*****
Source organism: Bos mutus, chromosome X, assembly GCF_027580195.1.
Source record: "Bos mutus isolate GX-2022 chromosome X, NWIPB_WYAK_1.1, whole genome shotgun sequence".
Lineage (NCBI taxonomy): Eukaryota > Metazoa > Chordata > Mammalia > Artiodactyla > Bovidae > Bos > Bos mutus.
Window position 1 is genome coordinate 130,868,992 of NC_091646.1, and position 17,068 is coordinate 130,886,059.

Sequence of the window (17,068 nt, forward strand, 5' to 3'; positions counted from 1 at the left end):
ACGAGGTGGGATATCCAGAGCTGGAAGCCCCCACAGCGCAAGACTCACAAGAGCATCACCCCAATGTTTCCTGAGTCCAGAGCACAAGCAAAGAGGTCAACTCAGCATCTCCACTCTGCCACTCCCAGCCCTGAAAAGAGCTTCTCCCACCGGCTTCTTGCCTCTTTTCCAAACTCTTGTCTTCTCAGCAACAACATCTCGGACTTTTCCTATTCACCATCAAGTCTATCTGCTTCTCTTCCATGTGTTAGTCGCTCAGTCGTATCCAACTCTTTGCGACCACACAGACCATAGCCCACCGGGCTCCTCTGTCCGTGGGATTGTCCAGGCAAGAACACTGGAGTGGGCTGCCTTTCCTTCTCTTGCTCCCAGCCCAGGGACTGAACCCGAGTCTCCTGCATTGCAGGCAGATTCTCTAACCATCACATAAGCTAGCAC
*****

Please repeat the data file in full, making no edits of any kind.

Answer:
Source organism: Bos mutus, chromosome X, assembly GCF_027580195.1.
Source record: "Bos mutus isolate GX-2022 chromosome X, NWIPB_WYAK_1.1, whole genome shotgun sequence".
Lineage (NCBI taxonomy): Eukaryota > Metazoa > Chordata > Mammalia > Artiodactyla > Bovidae > Bos > Bos mutus.
Window position 1 is genome coordinate 130,868,992 of NC_091646.1, and position 17,068 is coordinate 130,886,059.

Sequence of the window (17,068 nt, forward strand, 5' to 3'; positions counted from 1 at the left end):
ACGAGGTGGGATATCCAGAGCTGGAAGCCCCCACAGCGCAAGACTCACAAGAGCATCACCCCAATGTTTCCTGAGTCCAGAGCACAAGCAAAGAGGTCAACTCAGCATCTCCACTCTGCCACTCCCAGCCCTGAAAAGAGCTTCTCCCACCGGCTTCTTGCCTCTTTTCCAAACTCTTGTCTTCTCAGCAACAACATCTCGGACTTTTCCTATTCACCATCAAGTCTATCTGCTTCTCTTCCATGTGTTAGTCGCTCAGTCGTATCCAACTCTTTGCGACCACACAGACCATAGCCCACCGGGCTCCTCTGTCCGTGGGATTGTCCAGGCAAGAACACTGGAGTGGGCTGCCTTTCCTTCTCTTGCTCCCAGCCCAGGGACTGAACCCGAGTCTCCTGCATTGCAGGCAGATTCTCTAACCATCACATAAGCTAGCAC